African Bishops: We Have no Such a Right to Destroy Biodiversity

SECAM African bishops raise a cry of warning ahead of the United Nations Biodiversity Conference (COP15)

© Cathopic
© Cathopic

Nairobi, June 21, 2022. The Symposium of Episcopal Conferences of Africa and Madagascar (SECAM) issued a statement today calling on governments to take urgent and ambitious action to protect biodiversity. This is the first time that the African Church has taken a public stance on this area. The text was presented in an event in Nairobi (Kenya), where preparatory sessions are taking place for the upcoming United Nations Biodiversity Conference (COP15) to be held in China before the end of the year. The statement was supported by the Ecclesial Network on the Congo Basin Forest (REBAC) and the Laudato Si’ Movement (LSM).

Along the line set out by Pope Francis in his encyclical Laudato Si‘, this document considers that care for nature –as God’s creation– and for the most vulnerable go hand in hand. On that matter, they warn: “We have no such a right to destroy biodiversity.” For this reason, the SECAM bishops have joined those who are calling for 50% of the Earth to be protected by 2030. The document also calls for the rights of indigenous peoples to be respected and the immediate stop of the construction of the East Africa Crude Oil Pipeline. And it finally calls on governments –especially the Global North’s– to be transparent and to be held accountable, while they are reminded of their financial commitments to halt biodiversity loss and initiate its recovery.

Climate Emergency and Biodiversity Crisis

SECAM’s statement makes special mention of the biomass of the Congo Basin: the second-largest tropical rainforest in the world, and where illegal and unsustainable logging along with land grabbing and industrial agriculture put indigenous peoples and endangered species at risk. The document points out that the climate emergency and the biodiversity crisis are intimately linked. The reason is that the destruction of biomass causes the loss of a key resource for absorbing carbon from the atmosphere, which helps mitigate global warming. Climate and biodiversity are two sides of the same coin and, for this reason, must be tackled together. Similarly, the ecological problem is inseparable from its social dimension. As the statement points out, these abuses against biodiversity affect vulnerable communities that have been caring for these ecosystems for centuries, and also generate a number of social conflicts.

The statement “SECAM calls for urgent action to deliver an ambitious Post 2020 Global Biodiversity Framework” is signed by Bishop Sithembele Sipuka, SECAM Vice President. The document was released today at an event organized by SECAM, REBAC and LSM in Nairobi. Joshtrom Issac Kureethadam, of the Vatican’s Dicastery for Promoting Integral Human Development, and representatives of various organizations took part in the event. Among others, River Above Asia Oceania Ecclesial Network (RAOEN), Friends of Lake Turkana, Justice, peace and integrity of Creation franciscan Africa (JPICFA), and the Association of Member Episcopal Conferences in Eastern Africa (AMECEA).

The Catholic Church Position at COP15 event coincided with the meeting in the Kenyan capital of the Open-ended Working group on the Post-2020 Global Biodiversity Framework,  which is preparing for the UN Biodiversity Conference (COP15) in China at the end of 2022. The sponsors of the manifesto have made available the possibility of signing the Healthy Planet, Healthy People petition to the world leaders participating in the summit. It can be done through this website:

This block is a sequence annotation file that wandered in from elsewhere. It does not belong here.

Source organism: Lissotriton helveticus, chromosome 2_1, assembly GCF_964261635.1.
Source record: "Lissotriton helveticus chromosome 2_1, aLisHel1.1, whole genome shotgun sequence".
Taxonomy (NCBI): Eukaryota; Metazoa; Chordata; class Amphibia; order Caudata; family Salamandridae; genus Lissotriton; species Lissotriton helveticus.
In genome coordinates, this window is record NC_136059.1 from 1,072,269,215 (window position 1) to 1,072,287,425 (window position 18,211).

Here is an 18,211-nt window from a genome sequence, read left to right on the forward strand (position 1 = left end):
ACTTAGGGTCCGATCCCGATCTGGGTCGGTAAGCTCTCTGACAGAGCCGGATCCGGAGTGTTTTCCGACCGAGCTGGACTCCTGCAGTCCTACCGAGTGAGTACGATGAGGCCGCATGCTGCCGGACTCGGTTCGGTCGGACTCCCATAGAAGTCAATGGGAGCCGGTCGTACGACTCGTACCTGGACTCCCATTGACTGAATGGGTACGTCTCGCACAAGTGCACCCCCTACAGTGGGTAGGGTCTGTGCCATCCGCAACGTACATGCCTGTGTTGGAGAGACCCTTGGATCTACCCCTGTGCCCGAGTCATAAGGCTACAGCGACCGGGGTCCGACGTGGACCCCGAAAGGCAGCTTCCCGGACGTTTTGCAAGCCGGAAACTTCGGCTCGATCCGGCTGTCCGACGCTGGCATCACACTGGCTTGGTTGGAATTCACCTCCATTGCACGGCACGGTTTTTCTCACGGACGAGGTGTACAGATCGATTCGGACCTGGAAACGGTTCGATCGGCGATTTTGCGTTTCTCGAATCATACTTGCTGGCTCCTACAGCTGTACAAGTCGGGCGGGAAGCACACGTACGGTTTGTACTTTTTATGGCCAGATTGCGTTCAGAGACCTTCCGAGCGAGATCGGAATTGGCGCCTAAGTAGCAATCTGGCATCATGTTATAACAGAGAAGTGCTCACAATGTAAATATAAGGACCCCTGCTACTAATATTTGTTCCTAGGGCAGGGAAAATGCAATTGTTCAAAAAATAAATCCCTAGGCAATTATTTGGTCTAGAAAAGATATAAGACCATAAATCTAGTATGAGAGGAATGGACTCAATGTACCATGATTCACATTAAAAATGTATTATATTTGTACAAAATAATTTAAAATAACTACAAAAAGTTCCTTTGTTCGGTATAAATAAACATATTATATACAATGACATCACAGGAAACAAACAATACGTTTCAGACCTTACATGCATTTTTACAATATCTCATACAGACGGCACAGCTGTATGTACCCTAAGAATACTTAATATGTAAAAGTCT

About Laudato Si’ Movement (LSM)

Laudato Si’ Movement serves the Catholic family around the world to turn Pope Francis’ encyclical letter Laudato Si’ into action for climate and ecological justice. Laudato Si’ Movement’s efforts to build a grassroots movement draw on the combined gifts of nearly 800 member organizations and thousands of local volunteers who help bring the Laudato Si’ message to life.

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About the Symposium of Episcopal Conferences of Africa and Madagascar (SECAM)

The Symposium of Episcopal Conferences of Africa and Madagascar (SECAM) was born out of the wish of African Bishops during the Second Vatican Council (1962-1965) to establish a forum in which they could speak with one voice on matters pertaining to the Church in Africa. The establishment of SECAM is therefore the result of the Bishops’ resolve to build a continental structure in order to bring forth the African vision to the whole Church.

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About the Ecclesial Network on the Congo Basin Forest (REBAC)

In March 2015, in Windhoek (Namibia) the Regional and National Justice and Peace Commissions of the Symposium of the Episcopal Conferences of Africa and Madagascar (SECAM) launched the idea of the creation of the Ecclesial Network for the Congo River Basin (REBAC), following the example of the Pan-Amazonian Ecclesial Network (REPAM). The initiative at its early stage had targeted the 6 countries of equatorial forest (Cameroon, Gabon, Equatorial Guinea, Central African Republic, Republic of Congo, D R Congo). Concern for this “biodiverse lungs” has the encouragement of Pope Francis “Let us mention … those richly biodiverse lungs of our planet which are the Amazon and the Congo basins…” (Laudato Si’, 38). In February 2016, SECAM standing committee approved the project (Secam position paper on the creation of the African ecclesial network for the protection of the Congo basin forest). In July 2016, the Plenary Assembly of SECAM in Luanda confirmed REBAC program.

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